It is already known that the mosquitos that bite us are almost always females (exceptions can be made for some species) since they need proteins and other nutrients in our blood in order to create eggs. Is it true that mosquitos bite some people more than others, or is this just a myth? A mere suspicion of those who wake up covered in bites?
As it turns out, this may be backed up with scientific fact. Recent studies have shown that there are people who are really just irresistible to these small vampires. It has been shown that the smell of the human body attracts mosquitos since sweat contains lactic acid, ammonia and other chemicals that emit aromas which are enticing to mosquitos; in other words, a sort of mosquito-attracting perfume.
Female mosquitos are able to sense such odors with olfactory systems in their antennas, and, once detected, if our odor pleases them there will be no escaping. For this reason, if we go to the country or a forest or other places with a lot of mosquitos, it is recommendable to wear long pants and sleeves and have a good repellant on hand.
Over the past decades a number of theories have been debated: that mosquitos are attracted by chemical substances eliminated through the epidermis after drinking alcohol (especially beer), by dark clothing (especially black and red), high body temperature, floral or citric perfumes, CO2 emissions exhaled by those exercising in the outdoors, or women in the third trimester of pregnancy, etc. (however, this last theory is not relevant to the tiger mosquito or many mosquitos found outdoors). Some people are even convinced that mosquitos, given the choice, would choose someone with O- or B negative blood types over someone with A.
The truth is that none of the previously mentioned theories are based on scientific evidence which proves them, and it is even less likely that they could be applied to all mosquito species. On the other hand, what has in fact been demonstrated is that mosquitos are attracted to the presence of certain bacteria on the skin, but only in special cases in which the microbial community is large and has very low diversity.
Over the past few years research has been advancing to discover the genetic components of the real influential factors, such as body smell, the removal of certain substances through sweat, and the presence of certain bacteria on the skin. These are differences which are detectable by mosquitos and come directly from our genes; meaning, unfortunately, that they will passed onto our children.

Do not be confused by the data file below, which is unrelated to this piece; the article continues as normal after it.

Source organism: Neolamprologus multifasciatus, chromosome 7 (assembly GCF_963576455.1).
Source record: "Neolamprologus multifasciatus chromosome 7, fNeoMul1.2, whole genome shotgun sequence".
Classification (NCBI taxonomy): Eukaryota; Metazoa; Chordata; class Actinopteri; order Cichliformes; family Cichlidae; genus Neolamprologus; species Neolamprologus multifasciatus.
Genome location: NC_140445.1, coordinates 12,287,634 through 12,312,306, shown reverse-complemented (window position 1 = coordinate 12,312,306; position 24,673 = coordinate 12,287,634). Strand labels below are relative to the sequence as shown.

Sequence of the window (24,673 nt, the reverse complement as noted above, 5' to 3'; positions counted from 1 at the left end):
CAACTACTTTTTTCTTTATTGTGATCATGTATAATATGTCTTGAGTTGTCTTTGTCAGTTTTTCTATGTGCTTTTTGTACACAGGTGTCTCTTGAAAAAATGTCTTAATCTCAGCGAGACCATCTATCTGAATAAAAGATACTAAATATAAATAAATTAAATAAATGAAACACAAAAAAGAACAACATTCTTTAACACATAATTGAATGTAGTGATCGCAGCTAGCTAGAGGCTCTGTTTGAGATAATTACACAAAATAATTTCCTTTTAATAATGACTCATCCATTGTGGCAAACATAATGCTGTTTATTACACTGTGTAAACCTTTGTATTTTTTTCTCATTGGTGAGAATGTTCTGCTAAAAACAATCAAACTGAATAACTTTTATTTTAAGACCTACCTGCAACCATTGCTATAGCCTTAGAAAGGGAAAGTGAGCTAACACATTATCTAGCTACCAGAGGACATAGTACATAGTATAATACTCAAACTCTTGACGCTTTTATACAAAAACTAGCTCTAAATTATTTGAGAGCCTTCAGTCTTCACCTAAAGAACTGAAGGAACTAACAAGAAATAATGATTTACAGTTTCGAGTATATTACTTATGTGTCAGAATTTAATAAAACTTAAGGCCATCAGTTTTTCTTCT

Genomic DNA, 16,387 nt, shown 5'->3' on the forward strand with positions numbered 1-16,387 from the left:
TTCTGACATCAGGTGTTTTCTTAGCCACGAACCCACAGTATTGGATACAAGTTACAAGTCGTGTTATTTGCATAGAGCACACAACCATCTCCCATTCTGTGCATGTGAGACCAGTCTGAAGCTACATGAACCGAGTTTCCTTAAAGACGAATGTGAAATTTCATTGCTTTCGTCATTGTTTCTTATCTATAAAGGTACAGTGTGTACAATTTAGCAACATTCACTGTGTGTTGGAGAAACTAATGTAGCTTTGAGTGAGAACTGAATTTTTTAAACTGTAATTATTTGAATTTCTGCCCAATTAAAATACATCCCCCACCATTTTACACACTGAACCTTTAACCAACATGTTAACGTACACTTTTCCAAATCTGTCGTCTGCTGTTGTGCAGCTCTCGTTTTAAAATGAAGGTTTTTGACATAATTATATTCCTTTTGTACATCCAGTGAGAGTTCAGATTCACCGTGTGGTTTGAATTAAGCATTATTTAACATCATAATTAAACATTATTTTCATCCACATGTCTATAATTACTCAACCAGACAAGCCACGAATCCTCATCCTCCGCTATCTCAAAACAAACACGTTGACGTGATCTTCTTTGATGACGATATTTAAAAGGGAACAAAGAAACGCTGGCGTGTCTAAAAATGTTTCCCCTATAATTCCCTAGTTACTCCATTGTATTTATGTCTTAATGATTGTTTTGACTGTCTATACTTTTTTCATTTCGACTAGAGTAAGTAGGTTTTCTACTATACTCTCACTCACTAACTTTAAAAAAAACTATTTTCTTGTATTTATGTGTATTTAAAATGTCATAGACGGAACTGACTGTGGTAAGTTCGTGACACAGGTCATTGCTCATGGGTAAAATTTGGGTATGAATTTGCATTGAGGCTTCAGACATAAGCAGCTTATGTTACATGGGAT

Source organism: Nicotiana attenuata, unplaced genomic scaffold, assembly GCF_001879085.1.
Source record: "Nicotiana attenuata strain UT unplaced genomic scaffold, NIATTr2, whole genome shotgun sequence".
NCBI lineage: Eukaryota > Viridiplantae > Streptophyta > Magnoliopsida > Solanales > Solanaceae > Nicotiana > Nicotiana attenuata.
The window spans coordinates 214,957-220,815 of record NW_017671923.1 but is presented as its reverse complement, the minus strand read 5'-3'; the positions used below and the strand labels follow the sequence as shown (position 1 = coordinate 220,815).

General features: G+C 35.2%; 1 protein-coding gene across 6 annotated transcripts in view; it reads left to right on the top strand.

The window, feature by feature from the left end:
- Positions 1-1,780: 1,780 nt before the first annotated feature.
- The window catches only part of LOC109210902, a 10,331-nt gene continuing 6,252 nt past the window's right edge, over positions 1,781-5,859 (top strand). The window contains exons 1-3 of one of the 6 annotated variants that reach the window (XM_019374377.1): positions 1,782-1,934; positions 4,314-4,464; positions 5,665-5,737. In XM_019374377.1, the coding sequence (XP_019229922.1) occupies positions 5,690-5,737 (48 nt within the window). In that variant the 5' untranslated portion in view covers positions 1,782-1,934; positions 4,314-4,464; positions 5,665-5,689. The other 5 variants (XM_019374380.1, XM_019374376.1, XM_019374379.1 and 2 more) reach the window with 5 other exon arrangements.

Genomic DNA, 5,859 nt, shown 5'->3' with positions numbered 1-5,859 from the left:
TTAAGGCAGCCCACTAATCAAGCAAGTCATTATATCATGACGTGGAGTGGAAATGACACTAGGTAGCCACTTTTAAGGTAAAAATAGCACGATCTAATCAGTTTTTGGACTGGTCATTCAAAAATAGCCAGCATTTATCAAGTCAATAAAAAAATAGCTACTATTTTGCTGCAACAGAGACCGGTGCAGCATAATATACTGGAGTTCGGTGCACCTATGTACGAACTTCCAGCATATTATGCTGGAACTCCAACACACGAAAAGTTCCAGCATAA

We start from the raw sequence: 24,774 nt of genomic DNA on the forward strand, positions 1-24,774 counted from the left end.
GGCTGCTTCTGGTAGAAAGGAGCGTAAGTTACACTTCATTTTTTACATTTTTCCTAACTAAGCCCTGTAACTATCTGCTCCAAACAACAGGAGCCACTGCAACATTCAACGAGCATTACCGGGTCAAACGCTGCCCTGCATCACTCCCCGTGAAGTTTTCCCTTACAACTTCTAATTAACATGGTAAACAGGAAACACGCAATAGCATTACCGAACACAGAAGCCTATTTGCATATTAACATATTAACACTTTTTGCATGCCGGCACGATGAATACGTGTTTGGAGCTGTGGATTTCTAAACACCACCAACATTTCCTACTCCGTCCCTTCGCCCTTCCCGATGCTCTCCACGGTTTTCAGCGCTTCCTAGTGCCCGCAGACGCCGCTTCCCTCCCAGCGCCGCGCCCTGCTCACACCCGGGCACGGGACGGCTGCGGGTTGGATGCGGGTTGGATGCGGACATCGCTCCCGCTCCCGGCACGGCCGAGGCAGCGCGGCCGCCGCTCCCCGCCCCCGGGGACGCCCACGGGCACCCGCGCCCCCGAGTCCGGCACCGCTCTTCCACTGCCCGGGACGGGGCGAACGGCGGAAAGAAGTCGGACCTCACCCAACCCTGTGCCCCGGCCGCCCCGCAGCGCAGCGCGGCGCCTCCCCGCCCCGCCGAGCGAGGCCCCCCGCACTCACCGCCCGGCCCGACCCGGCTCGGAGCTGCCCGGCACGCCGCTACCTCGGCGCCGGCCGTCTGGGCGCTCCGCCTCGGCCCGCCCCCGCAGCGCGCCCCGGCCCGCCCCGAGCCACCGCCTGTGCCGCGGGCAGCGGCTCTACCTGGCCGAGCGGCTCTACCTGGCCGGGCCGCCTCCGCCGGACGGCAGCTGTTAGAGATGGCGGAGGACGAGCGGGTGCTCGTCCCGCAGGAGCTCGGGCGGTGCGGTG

Of the 400 different chemical compounds excreted in human sweat, 85% have a genetic origin.
Researchers suggest that the development of genes lending to unappealing odors for mosquitos could be part of genetic evolution of natural defenses against these animals which have transmitted diseases for millions of years.
A study from 2015 published in PLOS ONE worked with nearly 40 pairs of twins: of these, 18 were identical twins sharing 100% of their genes, and 19 twin pairs shared as many genes as normal brothers or sisters of individual births. The results of the study showed that only some of the non-identical twins (one of the two individuals) were more likely to be bitten, while the mosquitos showed the same interest for identical twins, whether high or low. It is now thought that such genetically-originating factors may hold the key.
The next step is to discover the combinations of genes responsible for the particular body odors in order to know the risk of being bitten. This could lead to the development of pharmaceuticals which increase the production of natural repellents by the body instead of always relying on applying artificial products on the skin. It is important to keep in mind that these small animals infect millions of people each year with dangerous diseases such as malaria or dengue, and the incidence of these is generally highest in countries with low access to health care.
G. Mandela Fernández-Grandon, Salvador A. Gezan, John A. L. Armour, John A. Pickett, James G. Logan. Heritability of Attractiveness to Mosquitoes. PLoSOne, 10 (2015), p. e0122716
El País (24/4/2015): https://elpais.com/elpais/2015/04/21/ciencia/1429613571_574034.html